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Leaning, smiling, nodding – Teaching through a camera brings new mannerisms

Zoom screenshot of class (taught remotely during the pandemic in Spring 2021) by John A. McArthur, chair of the Department of Communication Studies.

When the pandemic shuttered classrooms around the nation, educators scrambled to find new ways to teach.

Online instruction, notably via Zoom, helped them do that.

But as innovative as that was, it presented teachers with some challenges to their nonverbal communication, said John A. McArthur, professor and chair of Furman’s Department of Communication Studies.

Among the notable differences were exaggerated facial expressions.

“If they were trying to emphasize a point, they might lean into the camera to make their face larger, or raise their eyebrows higher than they would in a physical setting,” he said.

For instance, one respondent that McArthur noted in his publication said, “I smile wider. I make my eyes big more often and I nod my head more aggressively.”

McArthur examined how instructors adapted to teaching via Zoom in a new paper – “From Classroom to Zoom Room: Exploring instructor modifications of visual nonverbal behaviors in synchronous online classrooms .”

Published Sept. 29 in the journal Communication Teacher, the article is based on a January 2021 survey of 351 instructors from kindergarten to higher education from across the nation who made the shift from seated to Zoom classrooms during the pandemic.

McArthur invited participants to reflect on their own behavior as they taught on Zoom. The respondents, in turned out, faced many of the same things.

In addition to the exaggerated expressions, they identified other nonverbal communication challenges as well, he said.

A graphic of McArthur’s publication.

These included replicating typical face-to-face nonverbal communication patterns, engaging in reciprocal nonverbal communication, and monitoring their own nonverbal behaviors in real time.

McArthur speculates that teachers exaggerated their smiles or other expressions so they’d be better received by their students.

“We’ve known for a long time through research … that nonverbal behavior has a direct impact on students’ perceptions of their affinity for the teacher, the content, and the ability of the content to be relevant to their lives,” he said. “Teaching is a performative act, and my guess is that instructors had the idea that some of that performance could be lost (online).”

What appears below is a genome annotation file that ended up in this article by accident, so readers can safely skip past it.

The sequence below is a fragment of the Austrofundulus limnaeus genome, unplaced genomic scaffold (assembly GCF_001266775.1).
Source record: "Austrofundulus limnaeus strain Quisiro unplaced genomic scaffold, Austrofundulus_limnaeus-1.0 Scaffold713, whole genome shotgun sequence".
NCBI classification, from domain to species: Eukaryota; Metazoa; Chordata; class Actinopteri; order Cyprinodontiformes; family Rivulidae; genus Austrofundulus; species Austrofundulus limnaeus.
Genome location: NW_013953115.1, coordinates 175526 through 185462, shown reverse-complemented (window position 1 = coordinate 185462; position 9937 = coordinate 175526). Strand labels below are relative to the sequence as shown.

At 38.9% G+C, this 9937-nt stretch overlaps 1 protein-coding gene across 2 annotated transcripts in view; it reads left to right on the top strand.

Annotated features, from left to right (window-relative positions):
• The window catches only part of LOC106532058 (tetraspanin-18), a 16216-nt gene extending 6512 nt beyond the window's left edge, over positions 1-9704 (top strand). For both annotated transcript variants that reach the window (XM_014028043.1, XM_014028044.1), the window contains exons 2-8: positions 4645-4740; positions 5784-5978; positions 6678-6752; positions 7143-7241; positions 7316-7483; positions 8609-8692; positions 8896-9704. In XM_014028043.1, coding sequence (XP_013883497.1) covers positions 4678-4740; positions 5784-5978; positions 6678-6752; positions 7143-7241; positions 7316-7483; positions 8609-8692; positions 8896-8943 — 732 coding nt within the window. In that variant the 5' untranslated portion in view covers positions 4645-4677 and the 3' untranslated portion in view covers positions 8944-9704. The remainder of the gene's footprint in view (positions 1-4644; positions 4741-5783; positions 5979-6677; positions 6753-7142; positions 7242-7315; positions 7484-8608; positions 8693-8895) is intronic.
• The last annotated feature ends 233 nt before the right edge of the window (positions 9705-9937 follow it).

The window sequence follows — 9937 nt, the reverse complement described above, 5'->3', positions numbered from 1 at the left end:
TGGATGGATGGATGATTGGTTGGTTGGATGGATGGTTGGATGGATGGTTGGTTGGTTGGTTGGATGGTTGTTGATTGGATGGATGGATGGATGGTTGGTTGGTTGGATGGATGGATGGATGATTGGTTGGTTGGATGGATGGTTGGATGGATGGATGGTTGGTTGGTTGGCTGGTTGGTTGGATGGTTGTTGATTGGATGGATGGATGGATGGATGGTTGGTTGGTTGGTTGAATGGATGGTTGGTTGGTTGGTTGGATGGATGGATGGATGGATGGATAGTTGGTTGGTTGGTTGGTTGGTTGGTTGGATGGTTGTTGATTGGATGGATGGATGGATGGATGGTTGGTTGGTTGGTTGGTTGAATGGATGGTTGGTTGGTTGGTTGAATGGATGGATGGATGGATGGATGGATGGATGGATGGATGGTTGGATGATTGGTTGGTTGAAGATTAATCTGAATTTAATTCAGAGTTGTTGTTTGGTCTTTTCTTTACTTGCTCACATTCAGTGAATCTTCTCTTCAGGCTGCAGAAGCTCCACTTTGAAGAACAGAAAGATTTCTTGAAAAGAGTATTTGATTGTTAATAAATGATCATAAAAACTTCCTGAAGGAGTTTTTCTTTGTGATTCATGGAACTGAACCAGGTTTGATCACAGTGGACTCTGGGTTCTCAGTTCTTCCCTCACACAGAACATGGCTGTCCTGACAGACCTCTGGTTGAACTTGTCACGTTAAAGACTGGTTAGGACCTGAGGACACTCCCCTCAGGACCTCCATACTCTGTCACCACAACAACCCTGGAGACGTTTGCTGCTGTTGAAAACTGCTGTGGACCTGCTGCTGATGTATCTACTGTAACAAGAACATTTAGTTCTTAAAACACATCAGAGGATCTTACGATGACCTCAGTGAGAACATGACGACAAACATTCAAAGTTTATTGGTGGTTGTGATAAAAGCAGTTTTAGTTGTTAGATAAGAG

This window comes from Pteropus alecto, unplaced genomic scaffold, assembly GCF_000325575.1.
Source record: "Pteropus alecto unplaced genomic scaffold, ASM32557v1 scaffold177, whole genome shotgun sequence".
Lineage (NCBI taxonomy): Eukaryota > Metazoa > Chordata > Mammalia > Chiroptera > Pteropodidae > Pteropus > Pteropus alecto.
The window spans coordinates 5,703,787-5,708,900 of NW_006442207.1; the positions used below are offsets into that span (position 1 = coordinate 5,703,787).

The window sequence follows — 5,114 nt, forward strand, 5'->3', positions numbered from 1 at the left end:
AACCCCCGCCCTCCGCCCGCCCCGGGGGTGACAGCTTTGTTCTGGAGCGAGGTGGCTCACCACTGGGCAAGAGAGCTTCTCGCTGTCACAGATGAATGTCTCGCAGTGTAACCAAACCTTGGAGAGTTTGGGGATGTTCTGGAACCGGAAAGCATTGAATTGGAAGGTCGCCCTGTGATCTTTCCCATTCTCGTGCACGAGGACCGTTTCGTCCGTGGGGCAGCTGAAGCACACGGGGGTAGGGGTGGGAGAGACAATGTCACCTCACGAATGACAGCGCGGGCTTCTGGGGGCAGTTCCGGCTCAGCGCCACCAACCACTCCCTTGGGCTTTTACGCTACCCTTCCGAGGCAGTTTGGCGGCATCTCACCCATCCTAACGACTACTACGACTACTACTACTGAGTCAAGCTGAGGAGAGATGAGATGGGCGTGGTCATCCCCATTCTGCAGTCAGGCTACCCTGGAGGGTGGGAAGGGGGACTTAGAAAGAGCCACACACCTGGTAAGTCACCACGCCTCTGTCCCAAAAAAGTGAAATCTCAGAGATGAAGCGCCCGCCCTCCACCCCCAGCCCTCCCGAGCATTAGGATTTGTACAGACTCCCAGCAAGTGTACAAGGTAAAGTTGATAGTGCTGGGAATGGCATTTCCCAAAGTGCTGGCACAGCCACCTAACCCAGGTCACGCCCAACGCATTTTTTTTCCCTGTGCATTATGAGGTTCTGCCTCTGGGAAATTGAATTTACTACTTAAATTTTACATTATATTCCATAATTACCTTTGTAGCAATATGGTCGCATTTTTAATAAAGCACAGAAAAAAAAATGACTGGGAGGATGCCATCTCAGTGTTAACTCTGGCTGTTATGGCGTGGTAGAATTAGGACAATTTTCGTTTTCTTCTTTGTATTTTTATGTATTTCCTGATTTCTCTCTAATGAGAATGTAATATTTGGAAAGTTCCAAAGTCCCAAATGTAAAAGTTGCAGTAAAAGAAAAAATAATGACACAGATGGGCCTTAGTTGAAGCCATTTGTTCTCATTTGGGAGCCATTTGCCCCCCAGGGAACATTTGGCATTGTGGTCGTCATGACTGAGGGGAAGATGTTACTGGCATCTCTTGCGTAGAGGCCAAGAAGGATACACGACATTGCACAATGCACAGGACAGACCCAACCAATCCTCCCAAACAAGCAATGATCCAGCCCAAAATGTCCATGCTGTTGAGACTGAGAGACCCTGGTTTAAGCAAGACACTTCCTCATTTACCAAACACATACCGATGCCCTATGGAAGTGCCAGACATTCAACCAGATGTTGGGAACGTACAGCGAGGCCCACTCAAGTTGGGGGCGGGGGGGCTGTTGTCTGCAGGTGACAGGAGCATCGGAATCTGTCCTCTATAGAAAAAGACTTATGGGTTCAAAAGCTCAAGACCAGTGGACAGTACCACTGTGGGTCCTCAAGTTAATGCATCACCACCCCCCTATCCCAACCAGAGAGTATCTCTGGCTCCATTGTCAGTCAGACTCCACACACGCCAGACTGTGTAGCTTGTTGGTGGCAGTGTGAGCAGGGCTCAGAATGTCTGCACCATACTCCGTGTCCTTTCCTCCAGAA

In terms of reciprocal nonverbal communication, instructors struggled with how to show they were listening to a student, something they’d never considered before.

“The biggest issue they faced was eye contact,” McArthur said. “It’s hard to figure out the best solution. It looks like you’re looking off camera if you’re looking at a person who is speaking.”

What’s more, he said, when people communicate nonverbally, they do it unconsciously, and thinking about it consciously can change what they do.

“Most people are very unfamiliar with watching themselves teach – when you’re leading a group, you don’t watch yourself,” he said. “But Zoom almost requires you watch yourself. And that constant mirror was a dilemma that instructors face.”

But sometimes, he said, they used it to their advantage by making sure to gesture inside the camera range or wearing T-shirts that revealed things about themselves.

When it came to replicating face-to-face nonverbal communication patterns on Zoom, McArthur said that if instructors used a lot of gestures or wore funny clothes in the classroom, they continued that on Zoom.

“A lot of the theory about communication on digital platforms suggests we can do a lot of the same things as in-person,” he said, “but it’s also very different in the way they are perceived.”

In the end, he said, the way instructors teach on Zoom may be different than the classroom, but it can have the same outcome in terms of engagement and effective learning.

McArthur will present his paper at the National Communication Association conference in November.

 

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